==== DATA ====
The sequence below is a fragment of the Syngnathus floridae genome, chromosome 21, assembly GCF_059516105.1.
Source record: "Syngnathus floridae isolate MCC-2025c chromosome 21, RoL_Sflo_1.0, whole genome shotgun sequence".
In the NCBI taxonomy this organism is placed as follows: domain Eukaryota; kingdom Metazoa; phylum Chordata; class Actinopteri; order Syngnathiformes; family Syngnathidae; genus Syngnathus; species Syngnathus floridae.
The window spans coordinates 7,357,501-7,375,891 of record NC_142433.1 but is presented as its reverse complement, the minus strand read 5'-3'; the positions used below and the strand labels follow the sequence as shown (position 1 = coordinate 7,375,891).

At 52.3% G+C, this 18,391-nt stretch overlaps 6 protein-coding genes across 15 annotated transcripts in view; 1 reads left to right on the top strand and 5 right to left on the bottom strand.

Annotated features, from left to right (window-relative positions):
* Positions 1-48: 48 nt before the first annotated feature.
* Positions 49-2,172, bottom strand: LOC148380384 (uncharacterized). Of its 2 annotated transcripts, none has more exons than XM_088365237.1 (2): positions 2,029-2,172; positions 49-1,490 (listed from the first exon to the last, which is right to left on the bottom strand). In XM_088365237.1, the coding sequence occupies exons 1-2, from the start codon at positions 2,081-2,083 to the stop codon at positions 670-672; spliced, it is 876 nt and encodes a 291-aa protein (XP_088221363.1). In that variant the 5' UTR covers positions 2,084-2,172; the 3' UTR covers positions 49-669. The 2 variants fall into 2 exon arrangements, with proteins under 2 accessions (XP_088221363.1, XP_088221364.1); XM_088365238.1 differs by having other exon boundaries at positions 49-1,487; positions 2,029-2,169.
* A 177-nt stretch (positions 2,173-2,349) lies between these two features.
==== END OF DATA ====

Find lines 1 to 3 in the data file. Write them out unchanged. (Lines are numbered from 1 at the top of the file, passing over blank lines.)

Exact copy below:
The sequence below is a fragment of the Syngnathus floridae genome, chromosome 21, assembly GCF_059516105.1.
Source record: "Syngnathus floridae isolate MCC-2025c chromosome 21, RoL_Sflo_1.0, whole genome shotgun sequence".
In the NCBI taxonomy this organism is placed as follows: domain Eukaryota; kingdom Metazoa; phylum Chordata; class Actinopteri; order Syngnathiformes; family Syngnathidae; genus Syngnathus; species Syngnathus floridae.